Antonio VIVALDI (1678-1741)
Violin concerto in C, RV 177 [13:05]
Violin concerto in D, RV 212a [14:39]
Violin concerto in D minor, RV 246 [9:04]
Violin concerto in B flat, RV 370 [12:32]
Violin concerto in D minor, RV 242 (Op. 8 No. 7) [10:02]
Violin concerto in B flat, RV 379 (Op. 12 No. 5) [10:04]
Violin concerto in G minor, RV 328 [8:21]
Dmitry Sinkovsky (violin)
Il Pomo d’Oro
rec. March 2012, Villa San Fermo, Lonigo, Italy
NAÏVE OP 30538 [77:47]
Somehow my review assignment has become a never-ending stack of vigorously-played period-instrument albums of highly dramatic Vivaldi violin concertos. It’s like I’m in the film Groundhog Day, except that instead of being Bill Murray stuck in the middle of nowhere, I’m a happy Vivaldi fan trapped in paradise. Last year there was Rachel Podger’s stunning two-CD set of the “La Cetra” concertos (here’s a review by Dominy Clements). Then came “Nuove Stagioni”, from Amandine Beyer and Gli Incogniti. “Vivaldi Con Moto” from Giuliano Carmignola was recently my Recording of the Month. Now Naïve’s edition of the composer’s complete works has arrived at an album which begins so thunderously, so excitingly, that you’ll swear there are percussion players in the band. It was only founded in 2012, but the Il Pomo d’Oro ensemble is clearly one to hear.
They’re joined by Dmitry Sinkovsky, whose biography makes it clear that he won the talent lottery in life. Besides playing and teaching the violin and viola, Sinkovsky conducts a touring orchestra with the great mezzo-soprano Joyce DiDonato, and on top of that, he regularly sings as a counter-tenor. On this disc, the period-instrument’s youthful Swiss Army knife plays violin and leads the orchestra.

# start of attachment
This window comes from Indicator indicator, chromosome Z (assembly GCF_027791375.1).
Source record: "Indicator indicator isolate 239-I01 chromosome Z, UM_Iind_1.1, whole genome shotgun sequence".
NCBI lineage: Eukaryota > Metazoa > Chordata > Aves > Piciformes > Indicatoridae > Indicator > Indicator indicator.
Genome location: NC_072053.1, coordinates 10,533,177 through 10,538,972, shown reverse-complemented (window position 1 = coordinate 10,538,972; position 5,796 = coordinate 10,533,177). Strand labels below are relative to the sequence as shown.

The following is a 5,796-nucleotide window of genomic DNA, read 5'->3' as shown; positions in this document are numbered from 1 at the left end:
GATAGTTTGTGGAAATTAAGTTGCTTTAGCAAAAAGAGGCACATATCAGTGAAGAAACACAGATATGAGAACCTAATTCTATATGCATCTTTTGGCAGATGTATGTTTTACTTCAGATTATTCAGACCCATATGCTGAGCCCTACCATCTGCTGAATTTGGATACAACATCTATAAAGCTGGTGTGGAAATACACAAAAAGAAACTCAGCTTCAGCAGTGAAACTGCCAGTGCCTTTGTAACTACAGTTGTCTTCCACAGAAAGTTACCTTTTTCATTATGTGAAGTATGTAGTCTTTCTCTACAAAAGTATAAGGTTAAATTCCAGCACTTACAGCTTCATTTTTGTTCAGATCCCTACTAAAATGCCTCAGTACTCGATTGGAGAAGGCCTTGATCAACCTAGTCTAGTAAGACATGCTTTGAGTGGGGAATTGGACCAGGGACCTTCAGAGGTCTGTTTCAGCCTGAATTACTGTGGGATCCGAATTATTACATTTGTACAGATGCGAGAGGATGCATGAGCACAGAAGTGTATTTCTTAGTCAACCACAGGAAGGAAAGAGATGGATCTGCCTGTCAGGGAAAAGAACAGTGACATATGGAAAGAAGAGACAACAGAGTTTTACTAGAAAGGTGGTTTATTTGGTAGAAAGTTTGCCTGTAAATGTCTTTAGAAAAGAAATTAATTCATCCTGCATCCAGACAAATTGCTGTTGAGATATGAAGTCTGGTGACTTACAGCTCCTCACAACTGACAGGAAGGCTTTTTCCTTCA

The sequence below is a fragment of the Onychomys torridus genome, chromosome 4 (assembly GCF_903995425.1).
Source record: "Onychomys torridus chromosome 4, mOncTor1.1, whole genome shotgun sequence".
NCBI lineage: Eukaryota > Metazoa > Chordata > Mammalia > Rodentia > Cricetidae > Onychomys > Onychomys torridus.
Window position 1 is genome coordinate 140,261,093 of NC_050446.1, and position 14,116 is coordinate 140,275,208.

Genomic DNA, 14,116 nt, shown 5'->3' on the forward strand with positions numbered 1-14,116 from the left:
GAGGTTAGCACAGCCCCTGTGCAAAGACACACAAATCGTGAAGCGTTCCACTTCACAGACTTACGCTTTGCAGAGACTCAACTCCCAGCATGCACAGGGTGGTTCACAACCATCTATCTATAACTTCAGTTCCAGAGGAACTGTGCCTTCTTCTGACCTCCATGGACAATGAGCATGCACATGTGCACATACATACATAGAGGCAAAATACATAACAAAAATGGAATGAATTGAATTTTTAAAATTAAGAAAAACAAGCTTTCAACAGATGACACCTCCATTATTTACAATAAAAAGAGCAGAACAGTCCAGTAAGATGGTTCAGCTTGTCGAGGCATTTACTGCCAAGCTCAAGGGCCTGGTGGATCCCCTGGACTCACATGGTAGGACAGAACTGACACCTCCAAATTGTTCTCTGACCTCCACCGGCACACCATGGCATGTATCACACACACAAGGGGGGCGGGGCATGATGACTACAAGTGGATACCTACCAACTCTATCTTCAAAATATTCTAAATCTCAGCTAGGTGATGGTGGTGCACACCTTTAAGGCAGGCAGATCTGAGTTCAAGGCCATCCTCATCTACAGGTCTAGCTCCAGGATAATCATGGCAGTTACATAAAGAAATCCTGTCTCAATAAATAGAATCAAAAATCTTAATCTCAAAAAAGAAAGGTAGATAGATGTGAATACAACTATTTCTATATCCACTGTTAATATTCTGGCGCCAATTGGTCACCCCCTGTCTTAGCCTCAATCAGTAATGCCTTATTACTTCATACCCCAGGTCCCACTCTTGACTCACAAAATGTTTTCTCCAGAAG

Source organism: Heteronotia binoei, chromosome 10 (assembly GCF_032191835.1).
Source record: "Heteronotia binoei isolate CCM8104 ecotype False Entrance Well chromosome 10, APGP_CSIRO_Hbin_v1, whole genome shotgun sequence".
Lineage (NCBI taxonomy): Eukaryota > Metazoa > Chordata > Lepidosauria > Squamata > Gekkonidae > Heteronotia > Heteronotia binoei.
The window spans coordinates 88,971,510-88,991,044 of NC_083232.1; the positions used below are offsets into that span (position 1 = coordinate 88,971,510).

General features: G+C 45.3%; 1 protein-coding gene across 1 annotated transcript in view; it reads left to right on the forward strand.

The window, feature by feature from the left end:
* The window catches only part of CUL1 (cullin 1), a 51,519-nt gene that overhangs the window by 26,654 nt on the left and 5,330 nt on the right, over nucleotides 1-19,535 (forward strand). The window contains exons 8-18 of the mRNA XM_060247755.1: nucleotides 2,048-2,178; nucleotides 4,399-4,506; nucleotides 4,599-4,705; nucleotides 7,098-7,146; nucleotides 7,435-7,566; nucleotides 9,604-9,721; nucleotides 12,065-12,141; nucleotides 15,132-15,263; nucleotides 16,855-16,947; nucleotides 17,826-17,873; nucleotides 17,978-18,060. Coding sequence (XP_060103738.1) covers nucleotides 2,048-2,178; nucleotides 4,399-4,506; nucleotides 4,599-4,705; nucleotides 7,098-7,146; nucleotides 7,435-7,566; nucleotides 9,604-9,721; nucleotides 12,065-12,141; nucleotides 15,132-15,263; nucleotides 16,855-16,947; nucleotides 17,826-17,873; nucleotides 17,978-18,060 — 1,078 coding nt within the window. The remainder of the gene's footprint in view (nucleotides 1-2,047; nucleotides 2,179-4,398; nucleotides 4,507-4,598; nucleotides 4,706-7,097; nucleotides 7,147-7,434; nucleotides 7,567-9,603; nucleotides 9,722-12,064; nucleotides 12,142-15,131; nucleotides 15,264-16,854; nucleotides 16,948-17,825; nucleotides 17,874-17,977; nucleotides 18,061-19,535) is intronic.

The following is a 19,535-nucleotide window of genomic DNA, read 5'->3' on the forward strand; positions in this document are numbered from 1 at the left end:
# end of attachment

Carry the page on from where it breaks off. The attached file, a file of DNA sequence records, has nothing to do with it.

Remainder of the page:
Half the concertos here are dedicated to Johann Georg Pisendel, a stern German soloist who led the Dresden court orchestra and was close friends with J.S. Bach, Telemann and Zelenka, all of whose music he often performed or even premiered. Pisendel adopted the other Vivaldi concertos on this CD into his repertoire, too - copying them out in his own hand from the originals. This theme does not mean that Vivaldi writes in a Germanic way: he’s still his usual fiercely lively self.
Surprises and delights abound. Aside from that startling, percussive opening, there’s the concerto RV 212a, which, unusually for Vivaldi, contains two long and highly virtuosic solo cadenzas. That said, the first movement’s cadenza was apparently not written out: if Sinkovsky wrote or improvised it, I am very, very, very impressed with the result. The grave minor-key slow movement in RV 370 is dramatic with big contrasts between its outbursts and its hushed laments. Also notable are the very prominent allusions to the Four Seasons’ “Spring” in RV 379’s opening movement and the vigour of its finale.
One of these concertos (RV 242) appears in Vivaldi’s Op. 8, the collection of 12 concertos of which four are The Four Seasons. Comparing to Fabio Biondi’s performance - my favourite - this one features a slow movement that’s three times as long. This is thanks to a slower tempo, some ornamentation in Sinkovsky’s solo performance and a repeat of the main melody in an even slower, more delicate reading that achieves exquisite, hushed perfection.
Vibrant, very forward sound captures the ensemble well, though you needn’t turn the volume up all the way. The booklet essay is as comprehensive as any other in this series, and includes notes on every single concerto.
Truly, Naïve’s complete Vivaldi series continues in great form - certainly in finer fashion than the album’s cover model is wearing.
The complete Vivaldi series continues in great form.
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